Travel back to 1925 at the Birmingham Branch Library
October 5, 1925 was a long-awaited day for Toledo’s Birmingham neighborhood. It marked the grand opening of the new Birmingham Branch Library!
Most Birmingham residents of 1925 were of Hungarian descent. In the 1890’s, a company called National Malleable Casting was established on Toledo’s riverfront. The company had sponsored 100 Hungarian families to live and work in the Birmingham neighborhood. A generation of Hungarians followed, and Birmingham thrived.
Named after an industrial area in England, Birmingham resembled a small town, filled with newly built homes, boarding houses, schools, and churches. In its heyday, Birmingham featured three movie theaters, a Hungarian newspaper, a bank, a jewelry store, and many restaurants, taverns, and grocery stores.
The bustling neighborhood hungered for education and assimilation to American society. In 1920, a small library opened in a neighborhood community house. It quickly outgrew that space, and neighbors successfully petitioned for their own branch of the Toledo Public Library.
After groundbreaking in February 1925, the brick library was built for $30,000. Miss Catherine Gorman, known as “Néni,” was appointed head librarian.
The new library featured a fireplace, meeting space for 200, juvenile and adult areas, and 5,000 books, many in the Hungarian language. Miss Gorman had traveled to Hungary by ship to purchase books for the library!
Aspiring new Americans visited the library to study for citizenship tests or to learn English. Yet the Birmingham library was also the social center of the community.
If you had a flair for drama or dance, the library’s stage in the basement was a place to perform. Hungarian plays and dance programs were highly anticipated and well-attended.
The library was also the home for a sewing club, separate book clubs for boys and girls, and community debates on important issues of the day. It also served three neighborhood schools, which didn’t have their own libraries at the time.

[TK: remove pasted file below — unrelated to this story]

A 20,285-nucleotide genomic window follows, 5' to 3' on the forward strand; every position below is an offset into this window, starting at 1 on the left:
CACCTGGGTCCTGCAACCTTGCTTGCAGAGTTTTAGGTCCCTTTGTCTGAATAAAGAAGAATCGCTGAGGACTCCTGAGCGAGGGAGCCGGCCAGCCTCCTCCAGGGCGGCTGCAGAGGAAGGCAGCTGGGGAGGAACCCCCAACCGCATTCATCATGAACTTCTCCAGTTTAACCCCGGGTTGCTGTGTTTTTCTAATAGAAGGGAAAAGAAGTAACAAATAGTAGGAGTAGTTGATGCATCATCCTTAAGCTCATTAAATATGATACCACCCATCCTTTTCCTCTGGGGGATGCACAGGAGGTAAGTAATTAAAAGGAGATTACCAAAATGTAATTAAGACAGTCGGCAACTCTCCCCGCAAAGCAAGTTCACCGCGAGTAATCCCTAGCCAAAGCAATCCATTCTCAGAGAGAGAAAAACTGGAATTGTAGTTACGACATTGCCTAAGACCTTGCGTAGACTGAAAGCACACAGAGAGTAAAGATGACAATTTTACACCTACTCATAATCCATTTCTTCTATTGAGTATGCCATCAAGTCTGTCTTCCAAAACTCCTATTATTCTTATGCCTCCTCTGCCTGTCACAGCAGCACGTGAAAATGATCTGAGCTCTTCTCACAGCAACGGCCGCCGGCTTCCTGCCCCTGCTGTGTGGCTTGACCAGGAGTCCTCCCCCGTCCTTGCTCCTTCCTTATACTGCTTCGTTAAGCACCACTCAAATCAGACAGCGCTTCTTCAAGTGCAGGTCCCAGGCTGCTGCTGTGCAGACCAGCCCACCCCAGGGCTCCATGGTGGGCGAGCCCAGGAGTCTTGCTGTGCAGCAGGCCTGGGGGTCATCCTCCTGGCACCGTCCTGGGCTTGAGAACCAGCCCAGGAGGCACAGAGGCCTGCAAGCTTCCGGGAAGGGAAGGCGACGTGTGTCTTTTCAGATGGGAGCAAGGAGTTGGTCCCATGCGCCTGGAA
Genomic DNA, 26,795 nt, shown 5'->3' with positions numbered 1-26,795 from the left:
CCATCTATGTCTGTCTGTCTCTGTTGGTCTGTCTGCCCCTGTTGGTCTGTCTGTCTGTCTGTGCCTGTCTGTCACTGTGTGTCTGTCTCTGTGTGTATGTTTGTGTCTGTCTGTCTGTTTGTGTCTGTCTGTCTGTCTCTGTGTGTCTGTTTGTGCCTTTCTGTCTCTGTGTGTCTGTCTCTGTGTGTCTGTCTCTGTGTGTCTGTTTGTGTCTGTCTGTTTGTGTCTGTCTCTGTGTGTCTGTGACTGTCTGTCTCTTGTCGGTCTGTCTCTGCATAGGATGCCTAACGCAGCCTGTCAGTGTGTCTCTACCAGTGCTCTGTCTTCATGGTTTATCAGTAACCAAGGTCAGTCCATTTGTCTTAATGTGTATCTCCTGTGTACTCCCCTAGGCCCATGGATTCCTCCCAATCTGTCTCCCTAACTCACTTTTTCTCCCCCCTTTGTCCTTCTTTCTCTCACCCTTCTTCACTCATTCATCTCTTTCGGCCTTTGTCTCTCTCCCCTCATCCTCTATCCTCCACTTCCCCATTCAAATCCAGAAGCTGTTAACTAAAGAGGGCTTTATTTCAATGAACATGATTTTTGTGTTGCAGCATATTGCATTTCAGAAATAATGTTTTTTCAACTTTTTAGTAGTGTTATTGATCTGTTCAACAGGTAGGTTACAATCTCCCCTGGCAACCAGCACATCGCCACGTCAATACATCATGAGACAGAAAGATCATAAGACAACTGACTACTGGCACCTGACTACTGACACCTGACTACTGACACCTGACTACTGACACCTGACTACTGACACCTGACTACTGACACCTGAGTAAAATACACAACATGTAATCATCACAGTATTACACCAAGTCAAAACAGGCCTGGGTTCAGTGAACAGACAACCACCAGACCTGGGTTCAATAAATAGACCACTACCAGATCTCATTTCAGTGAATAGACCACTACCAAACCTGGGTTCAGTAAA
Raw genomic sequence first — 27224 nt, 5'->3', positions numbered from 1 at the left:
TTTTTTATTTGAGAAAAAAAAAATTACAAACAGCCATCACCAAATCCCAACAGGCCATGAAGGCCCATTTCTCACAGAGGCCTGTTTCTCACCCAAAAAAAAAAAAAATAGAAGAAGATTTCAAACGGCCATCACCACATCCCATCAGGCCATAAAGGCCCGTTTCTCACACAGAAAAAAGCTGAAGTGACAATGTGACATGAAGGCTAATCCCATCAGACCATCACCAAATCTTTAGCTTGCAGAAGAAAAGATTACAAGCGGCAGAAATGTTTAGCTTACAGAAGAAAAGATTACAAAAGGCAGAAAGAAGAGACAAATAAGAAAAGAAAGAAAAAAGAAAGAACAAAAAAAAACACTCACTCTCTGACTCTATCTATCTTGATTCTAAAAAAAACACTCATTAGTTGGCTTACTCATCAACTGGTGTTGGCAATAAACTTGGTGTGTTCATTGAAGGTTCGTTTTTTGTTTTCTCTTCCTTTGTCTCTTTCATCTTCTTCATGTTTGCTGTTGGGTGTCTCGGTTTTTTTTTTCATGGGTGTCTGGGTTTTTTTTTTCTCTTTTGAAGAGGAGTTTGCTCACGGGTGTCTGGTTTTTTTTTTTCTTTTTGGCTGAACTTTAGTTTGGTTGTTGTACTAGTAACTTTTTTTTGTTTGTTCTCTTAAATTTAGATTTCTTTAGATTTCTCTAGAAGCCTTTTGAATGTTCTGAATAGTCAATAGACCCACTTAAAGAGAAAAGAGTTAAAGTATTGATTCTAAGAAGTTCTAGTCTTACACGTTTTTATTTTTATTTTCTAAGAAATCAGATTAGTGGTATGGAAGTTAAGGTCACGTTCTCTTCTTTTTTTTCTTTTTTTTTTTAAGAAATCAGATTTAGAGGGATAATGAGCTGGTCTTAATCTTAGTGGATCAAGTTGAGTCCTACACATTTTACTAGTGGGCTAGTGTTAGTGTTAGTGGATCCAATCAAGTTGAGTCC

Ninety-five years after that opening day, the Birmingham Branch Library serves a diverse community. With a nod to the neighborhood’s roots, the library partnered with the Hungarian Club for “Learn to Cook Hungarian,” a well-attended series of cooking classes.
If you visit the Birmingham Branch Library today, you’ll find the branch retains that small-town charm. The brick façade, dark wood shelving, fireplace, and basement stage are original from 1925.
Hanging above the fireplace is a mural painted in 2003, when the library was renovated. The mural, entitled “Faith, Hope, Opportunity” was painted by local artist and educator Robert Garcia. It depicts the journey of Hungarian immigrants to Toledo, and the country they left behind.
The library also features a collection of Hungarian dolls and artifacts available for viewing, as well as many books of cultural interest.
Birmingham Library is open Monday and Tuesdays, 9:30 a.m. to 7 p.m., and Wednesday through Friday, 9:30 a.m. to 6 p.m. Visit us for a trip back in time!
The Library has partnered with the Ability Center to increase awareness of literature that focuses on, includes, and/or is created by people with disabilities. Take a look at these great books for children!